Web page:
Joseph “JJ” Houldin ’12 (Philadelphia, Pa.) and Michael Trejo ’12 (Falls Church, Va.) spent the summer exploring the world of global banking as interns with Martha Heinze ’86, executive director of treasury and securities services at JPMorgan Chase in New York City, and a member of the Lafayette Board of Trustees.
Houldin, an American studies and English double major, helped with the creation of a cross line of business reports for the second quarter of 2011. These reports summarized the performance of the bank’s vast network of agent banks across the globe.
“I worked with an analyst to collect the relevant data from a wide array of sources,” he says. “It allowed me to gain a close understanding of the complex infrastructure that needs to be in place to allow a bank like JPMorgan to operate globally.”
Trejo, an engineering studies major, focused on client consulting and providing clients with up-to-date market information on global events that may impact their investment portfolios.
“I was assigned with the task of creating and organizing a summary to provide our clients with a synopsis of market events that occurred globally during the week. I also assisted with providing research on the financial profile of Jamaica for a market information repository,” he says.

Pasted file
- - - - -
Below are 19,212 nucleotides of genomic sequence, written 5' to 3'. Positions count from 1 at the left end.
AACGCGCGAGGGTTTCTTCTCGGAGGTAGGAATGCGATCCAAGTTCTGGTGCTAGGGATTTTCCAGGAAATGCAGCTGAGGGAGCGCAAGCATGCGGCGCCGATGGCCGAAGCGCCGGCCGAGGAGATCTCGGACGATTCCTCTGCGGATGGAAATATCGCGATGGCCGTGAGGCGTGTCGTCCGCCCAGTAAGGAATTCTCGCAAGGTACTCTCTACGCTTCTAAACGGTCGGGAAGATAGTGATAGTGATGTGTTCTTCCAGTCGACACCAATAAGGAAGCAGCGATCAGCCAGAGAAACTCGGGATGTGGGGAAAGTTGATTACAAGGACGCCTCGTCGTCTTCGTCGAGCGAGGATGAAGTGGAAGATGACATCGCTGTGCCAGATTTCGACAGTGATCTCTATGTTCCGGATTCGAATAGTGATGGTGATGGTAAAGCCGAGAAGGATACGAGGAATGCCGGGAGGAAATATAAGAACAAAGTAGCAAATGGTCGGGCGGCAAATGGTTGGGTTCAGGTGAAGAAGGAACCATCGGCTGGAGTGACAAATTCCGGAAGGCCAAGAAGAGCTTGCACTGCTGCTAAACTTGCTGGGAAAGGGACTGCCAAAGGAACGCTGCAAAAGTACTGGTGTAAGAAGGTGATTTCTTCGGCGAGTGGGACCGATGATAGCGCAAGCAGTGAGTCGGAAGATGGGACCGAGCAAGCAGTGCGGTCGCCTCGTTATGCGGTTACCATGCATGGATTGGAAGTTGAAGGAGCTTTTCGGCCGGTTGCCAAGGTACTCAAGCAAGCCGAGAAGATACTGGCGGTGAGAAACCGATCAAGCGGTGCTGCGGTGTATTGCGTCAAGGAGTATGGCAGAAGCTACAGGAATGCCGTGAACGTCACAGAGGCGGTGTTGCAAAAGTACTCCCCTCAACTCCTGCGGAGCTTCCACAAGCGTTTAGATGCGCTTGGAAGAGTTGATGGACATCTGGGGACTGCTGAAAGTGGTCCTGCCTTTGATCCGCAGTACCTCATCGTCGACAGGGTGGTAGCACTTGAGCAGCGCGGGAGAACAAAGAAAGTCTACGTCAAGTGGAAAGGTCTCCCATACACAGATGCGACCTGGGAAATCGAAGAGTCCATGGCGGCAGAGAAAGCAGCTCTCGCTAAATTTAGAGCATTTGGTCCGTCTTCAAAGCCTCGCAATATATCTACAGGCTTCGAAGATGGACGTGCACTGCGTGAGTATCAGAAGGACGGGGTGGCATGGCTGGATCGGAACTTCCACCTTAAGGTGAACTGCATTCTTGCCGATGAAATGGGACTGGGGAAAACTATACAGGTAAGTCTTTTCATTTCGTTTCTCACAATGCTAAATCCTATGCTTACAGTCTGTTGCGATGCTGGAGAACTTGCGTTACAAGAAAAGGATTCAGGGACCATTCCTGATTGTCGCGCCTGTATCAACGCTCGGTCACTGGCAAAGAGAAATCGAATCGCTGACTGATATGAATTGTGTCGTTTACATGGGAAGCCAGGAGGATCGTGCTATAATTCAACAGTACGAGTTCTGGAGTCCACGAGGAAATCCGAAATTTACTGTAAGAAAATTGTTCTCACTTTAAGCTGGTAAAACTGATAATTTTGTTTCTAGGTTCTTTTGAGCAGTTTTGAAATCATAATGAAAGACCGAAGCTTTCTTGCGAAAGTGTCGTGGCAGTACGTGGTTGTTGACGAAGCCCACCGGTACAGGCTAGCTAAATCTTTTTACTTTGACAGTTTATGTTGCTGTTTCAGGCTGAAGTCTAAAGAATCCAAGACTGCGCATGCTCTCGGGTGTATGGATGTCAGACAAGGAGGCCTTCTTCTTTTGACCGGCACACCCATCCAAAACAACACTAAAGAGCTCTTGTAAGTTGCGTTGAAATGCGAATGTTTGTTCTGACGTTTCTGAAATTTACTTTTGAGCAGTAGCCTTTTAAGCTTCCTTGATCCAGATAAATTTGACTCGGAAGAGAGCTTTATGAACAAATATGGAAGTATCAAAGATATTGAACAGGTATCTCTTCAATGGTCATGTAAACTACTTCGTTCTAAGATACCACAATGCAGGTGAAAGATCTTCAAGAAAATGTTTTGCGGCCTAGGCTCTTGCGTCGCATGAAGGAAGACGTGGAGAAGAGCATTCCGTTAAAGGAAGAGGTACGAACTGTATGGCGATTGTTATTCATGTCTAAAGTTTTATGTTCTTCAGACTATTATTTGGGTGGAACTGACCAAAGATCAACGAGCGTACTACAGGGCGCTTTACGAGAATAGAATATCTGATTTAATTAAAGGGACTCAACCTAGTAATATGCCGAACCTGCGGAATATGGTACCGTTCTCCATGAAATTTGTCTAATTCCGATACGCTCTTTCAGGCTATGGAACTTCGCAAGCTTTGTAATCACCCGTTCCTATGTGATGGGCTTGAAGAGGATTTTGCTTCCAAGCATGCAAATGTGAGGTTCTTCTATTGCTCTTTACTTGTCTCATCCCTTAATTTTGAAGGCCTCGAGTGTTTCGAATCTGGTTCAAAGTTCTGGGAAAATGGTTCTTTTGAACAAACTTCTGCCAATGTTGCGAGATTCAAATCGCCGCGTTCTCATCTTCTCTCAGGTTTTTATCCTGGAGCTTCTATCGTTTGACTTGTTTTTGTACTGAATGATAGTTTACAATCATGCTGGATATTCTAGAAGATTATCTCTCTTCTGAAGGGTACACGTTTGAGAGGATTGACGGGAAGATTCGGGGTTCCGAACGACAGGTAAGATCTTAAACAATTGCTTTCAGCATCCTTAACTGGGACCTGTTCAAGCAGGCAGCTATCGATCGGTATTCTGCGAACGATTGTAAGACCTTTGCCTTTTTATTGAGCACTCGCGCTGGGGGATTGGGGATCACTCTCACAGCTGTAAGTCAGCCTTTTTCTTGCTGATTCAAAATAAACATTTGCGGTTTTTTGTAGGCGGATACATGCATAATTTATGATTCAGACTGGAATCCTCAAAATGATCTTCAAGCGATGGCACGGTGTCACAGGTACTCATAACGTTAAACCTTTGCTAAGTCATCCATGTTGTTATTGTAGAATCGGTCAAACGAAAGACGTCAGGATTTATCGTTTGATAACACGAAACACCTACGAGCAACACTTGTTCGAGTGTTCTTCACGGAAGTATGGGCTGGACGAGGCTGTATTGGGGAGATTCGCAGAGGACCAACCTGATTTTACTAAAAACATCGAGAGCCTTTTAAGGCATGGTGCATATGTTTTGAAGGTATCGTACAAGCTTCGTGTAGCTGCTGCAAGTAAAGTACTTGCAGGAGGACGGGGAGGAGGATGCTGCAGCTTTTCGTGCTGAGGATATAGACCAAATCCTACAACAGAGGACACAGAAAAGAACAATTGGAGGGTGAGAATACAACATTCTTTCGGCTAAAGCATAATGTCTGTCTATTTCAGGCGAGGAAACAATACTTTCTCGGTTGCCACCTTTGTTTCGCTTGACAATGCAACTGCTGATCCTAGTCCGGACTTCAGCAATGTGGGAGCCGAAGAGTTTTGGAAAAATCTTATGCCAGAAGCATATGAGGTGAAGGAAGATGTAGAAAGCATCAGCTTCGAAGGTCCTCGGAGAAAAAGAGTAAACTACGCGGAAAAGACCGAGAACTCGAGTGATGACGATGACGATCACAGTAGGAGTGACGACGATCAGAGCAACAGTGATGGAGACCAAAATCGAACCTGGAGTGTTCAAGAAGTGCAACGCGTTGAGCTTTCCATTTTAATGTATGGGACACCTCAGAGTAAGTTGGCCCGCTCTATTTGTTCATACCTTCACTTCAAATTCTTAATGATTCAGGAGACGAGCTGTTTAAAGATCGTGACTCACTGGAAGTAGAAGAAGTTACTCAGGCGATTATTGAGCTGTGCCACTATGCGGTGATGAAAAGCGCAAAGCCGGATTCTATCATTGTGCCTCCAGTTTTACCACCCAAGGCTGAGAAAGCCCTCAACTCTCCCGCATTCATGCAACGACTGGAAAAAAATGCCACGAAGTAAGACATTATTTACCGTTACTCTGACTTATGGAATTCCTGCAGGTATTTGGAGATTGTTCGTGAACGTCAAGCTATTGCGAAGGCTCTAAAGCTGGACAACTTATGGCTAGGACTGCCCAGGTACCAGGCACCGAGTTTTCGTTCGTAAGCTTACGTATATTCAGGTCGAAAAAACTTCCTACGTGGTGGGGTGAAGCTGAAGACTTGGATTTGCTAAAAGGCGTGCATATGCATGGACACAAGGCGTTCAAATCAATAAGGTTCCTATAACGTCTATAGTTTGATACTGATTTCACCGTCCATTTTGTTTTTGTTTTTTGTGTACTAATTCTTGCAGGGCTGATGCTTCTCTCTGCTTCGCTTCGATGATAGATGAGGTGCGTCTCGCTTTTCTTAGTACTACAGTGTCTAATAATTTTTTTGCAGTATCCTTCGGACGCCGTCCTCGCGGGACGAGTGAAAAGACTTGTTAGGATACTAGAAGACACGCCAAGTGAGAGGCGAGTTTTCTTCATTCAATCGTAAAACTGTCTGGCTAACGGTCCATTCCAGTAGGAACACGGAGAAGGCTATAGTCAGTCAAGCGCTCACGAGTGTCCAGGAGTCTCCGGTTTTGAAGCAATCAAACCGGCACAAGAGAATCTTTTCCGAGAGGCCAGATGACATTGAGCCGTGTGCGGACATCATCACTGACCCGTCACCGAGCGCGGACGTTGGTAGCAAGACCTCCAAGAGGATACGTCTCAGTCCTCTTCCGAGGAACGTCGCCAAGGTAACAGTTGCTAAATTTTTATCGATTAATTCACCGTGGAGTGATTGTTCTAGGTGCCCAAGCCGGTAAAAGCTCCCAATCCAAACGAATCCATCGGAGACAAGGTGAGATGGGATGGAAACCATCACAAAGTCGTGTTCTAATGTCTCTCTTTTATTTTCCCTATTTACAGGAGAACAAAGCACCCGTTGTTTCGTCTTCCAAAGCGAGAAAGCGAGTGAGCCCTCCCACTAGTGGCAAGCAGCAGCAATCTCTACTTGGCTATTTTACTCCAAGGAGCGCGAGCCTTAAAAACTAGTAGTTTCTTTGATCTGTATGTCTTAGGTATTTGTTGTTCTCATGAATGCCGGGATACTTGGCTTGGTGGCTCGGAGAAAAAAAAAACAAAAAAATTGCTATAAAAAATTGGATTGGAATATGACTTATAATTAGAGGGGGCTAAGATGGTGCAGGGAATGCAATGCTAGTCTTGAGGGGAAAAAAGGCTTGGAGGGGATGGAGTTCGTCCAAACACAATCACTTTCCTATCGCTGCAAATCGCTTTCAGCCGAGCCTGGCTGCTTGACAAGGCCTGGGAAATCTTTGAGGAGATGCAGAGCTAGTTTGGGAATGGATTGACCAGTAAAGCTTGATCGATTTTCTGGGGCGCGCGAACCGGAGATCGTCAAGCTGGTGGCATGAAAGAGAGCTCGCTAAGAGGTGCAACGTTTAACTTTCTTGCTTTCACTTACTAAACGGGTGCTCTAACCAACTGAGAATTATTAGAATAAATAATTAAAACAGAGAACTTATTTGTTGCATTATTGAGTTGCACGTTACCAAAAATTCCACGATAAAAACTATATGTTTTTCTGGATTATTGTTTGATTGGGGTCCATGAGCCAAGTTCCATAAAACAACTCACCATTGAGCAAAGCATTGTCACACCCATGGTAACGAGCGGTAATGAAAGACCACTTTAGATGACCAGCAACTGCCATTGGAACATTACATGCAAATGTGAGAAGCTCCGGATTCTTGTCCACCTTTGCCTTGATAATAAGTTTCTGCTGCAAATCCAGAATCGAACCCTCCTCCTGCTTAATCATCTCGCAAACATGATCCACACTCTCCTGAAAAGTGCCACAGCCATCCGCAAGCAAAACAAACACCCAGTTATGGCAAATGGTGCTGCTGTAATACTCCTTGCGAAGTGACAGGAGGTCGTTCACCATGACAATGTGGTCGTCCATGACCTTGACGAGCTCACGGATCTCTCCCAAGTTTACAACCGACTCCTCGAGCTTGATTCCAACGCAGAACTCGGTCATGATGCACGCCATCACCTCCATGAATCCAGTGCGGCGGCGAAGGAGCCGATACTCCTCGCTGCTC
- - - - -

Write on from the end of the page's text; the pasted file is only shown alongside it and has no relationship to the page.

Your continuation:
Houldin says the internship helped teach him the differences between the types of jobs a company needs to function and what kind of work, skill sets, and personality is demanded by each.
“This job has provided me with a close understanding of how a large corporation functions and how the many divisions within the company are related,” he says.
The internship fit right in with Trejo’s plans, as he hopes to work for a large global company after graduation, hopefully in banking.
Although Houldin is leaning toward a career in finance, he is still leaving his options open.
He says, “I would encourage students who, like me, may not be able to voice a specific ‘dream job’ to try and gain exposure to as many fields and professionals as possible in an attempt to truly figure out what works for you and what doesn’t before you actually get to the ‘real world.’”